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Thursday, May 24, 2018
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Hall mates welcome Sapp with open arms

CANTON, Ohio - He belongs.
With former Tampa Bay Buccaneers defensive tackle Warren Sapp set for formal induction tonight into the Pro Football Hall of Fame, that was the message Friday from the 121 Hall of Famers gathered to celebrate the football shrine's 50th anniversary. And it was reiterated by his peers from the Class of 2013.
Sapp belongs.
"Warren, in my view, had the most unique talent of any defensive tackle with his speed, quickness, power and mental capacity to pull all those talents together,'' former Steelers defensive tackle Joe Greene said.
"He could power through anybody. He would scare the offensive lineman who was in front of him. He would scare the quarterback.''
Powerful words.
Especially when you consider coach Tony Dungy's arrival with the Bucs in 1996. That's when Dungy laid out the long-term plan, saying if Sapp patterned himself after Greene, he would become a perennial Pro Bowler.
"I paid Tony to say that,'' Greene said with a laugh.
Then Mean Joe got serious.
"Warren Sapp was a lot quicker, a lot faster, more sudden than I was,'' Greene said. "His application was the same as me. But he was . I think . better. And he was going to win, regardless of the competition. I loved his mindset, loved it.''
Former Patriots and Jets running back Curtis Martin, who was inducted last year at Canton, said he was thrilled by Sapp's selection.
"There were times when I'd be with guys and we'd pick our all-time teams,'' Martin said. "Warren Sapp was always my nose guard. He and (former Buffalo Bills defensive lineman) Bruce Smith are the toughest I ever played against.''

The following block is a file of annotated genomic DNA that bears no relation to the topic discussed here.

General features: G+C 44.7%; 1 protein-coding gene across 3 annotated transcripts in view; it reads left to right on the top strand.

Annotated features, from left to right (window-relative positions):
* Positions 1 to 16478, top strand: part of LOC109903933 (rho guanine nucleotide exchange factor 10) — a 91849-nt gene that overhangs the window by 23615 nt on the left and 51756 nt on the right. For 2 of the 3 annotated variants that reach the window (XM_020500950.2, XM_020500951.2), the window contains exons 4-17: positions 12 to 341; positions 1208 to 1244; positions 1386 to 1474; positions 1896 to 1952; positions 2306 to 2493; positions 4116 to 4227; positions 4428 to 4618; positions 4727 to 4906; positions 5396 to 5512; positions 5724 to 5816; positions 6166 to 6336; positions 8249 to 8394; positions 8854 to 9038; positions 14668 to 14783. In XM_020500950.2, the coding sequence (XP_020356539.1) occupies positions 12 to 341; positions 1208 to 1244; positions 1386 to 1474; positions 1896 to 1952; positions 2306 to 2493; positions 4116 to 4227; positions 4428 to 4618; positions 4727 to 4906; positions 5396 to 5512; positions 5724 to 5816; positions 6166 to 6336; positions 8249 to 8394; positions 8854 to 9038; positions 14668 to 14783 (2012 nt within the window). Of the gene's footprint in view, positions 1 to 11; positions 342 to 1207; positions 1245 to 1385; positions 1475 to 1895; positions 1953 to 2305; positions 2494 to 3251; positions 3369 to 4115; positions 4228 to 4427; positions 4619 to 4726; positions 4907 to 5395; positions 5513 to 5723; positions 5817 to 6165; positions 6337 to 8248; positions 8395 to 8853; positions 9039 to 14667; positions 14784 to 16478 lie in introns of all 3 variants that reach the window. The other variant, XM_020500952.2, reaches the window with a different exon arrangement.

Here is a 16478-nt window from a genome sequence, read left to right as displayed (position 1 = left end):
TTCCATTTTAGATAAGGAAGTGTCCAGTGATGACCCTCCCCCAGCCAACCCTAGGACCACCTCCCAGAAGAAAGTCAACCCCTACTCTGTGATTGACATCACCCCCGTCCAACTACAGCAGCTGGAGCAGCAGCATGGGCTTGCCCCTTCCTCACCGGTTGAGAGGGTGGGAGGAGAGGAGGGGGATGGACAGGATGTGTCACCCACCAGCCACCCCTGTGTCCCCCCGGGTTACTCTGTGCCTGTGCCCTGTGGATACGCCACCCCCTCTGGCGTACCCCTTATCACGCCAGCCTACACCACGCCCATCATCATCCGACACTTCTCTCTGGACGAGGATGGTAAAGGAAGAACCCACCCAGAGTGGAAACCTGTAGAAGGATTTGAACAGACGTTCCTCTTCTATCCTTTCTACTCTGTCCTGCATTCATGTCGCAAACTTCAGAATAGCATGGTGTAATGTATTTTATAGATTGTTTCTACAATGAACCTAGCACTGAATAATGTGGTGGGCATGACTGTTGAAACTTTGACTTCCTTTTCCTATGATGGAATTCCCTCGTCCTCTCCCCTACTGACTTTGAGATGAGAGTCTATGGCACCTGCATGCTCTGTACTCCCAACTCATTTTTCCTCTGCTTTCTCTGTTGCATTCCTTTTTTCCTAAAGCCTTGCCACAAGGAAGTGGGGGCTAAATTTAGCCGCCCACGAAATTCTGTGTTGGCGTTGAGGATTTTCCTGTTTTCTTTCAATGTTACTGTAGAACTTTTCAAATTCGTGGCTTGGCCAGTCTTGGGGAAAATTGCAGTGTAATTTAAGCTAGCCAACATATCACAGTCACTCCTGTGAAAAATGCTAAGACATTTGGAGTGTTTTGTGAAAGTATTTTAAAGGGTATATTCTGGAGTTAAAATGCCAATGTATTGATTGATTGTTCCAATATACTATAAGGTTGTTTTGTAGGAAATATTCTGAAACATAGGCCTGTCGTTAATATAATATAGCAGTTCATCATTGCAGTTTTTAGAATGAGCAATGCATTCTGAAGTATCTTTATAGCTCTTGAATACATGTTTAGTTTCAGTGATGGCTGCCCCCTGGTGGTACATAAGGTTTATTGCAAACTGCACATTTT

"I'm just glad I didn't have to prepare for Warren,'' said former Raiders coach John Madden, who was a TV analyst during Sapp's tenure. "He would've been a nightmare to prepare for. I enjoyed watching him from the booth. I have a lot of respect for the way he played this game.''
Those thoughts were echoed by former Eagles and Vikings wide receiver Cris Carter, who joins Sapp in the Hall of Fame's Class of 2013.
"Sapp is a real ballplayer and he has respect for other real ballplayers,'' Carter said.
"He's a man's man. He's not asking for a handout. The man plays hard, comes from nothing, prepares like crazy, brings it on every play. That's a football-playing dude, man.''
Sapp reminds Carter of a former Eagles teammate, the late Jerome Brown of Brooksville, another former Miami Hurricane.
"Jerome was the guy who first introduced me to Warren when he was a young player at Miami,'' Carter said. "I was hanging out with Warren (on Thursday night), watching TV, listening to music and we were both saying, 'Man, I wish Jerome was here.'
"Jerome and Warren, those are the kind of guys you want to go into battle with.''
Going into battle against Sapp? That was a different story.
"Warren was a handful,'' said former Baltimore Ravens offensive tackle Jonathan Ogden, who will also be inducted tonight. "You had to actually game-plan for that guy. My gosh, when he was working with Simeon Rice? Let's just say we had some difficult afternoons. We'd say, 'What are we going to do with this guy?'
"I love Warren. I enjoy him. When I look at him, I just start to chuckle. He's got a good heart. And he's a great player. He's definitely worthy of being here. He's one of the greats.''
In this era.
Maybe even in other eras.
"He probably could have lined up with us and fit right in,'' said former linebacker Dave Robinson, another inductee tonight, who played for Vince Lombardi's Green Bay Packers. "You can tell he loves this game. You can tell he plays it the right way.''
"Warren Sapp is in a different fraternity now,'' said former Kansas City Chiefs linebacker Bobby Bell, 73, who was inducted in 1983. "It's his turn, his time. If you played the game, you know who's good and who's really not. He's good. I like watching how he can disrupt things. I appreciate having him in our little fraternity.''
Sapp, no doubt, appreciates it, too.
"I'm in awe,'' Sapp said. "I love this game. I love looking through the history of this game.''
Now, Sapp is part of that history.
And there's an unmistakable message from his peers.
Sapp belongs.
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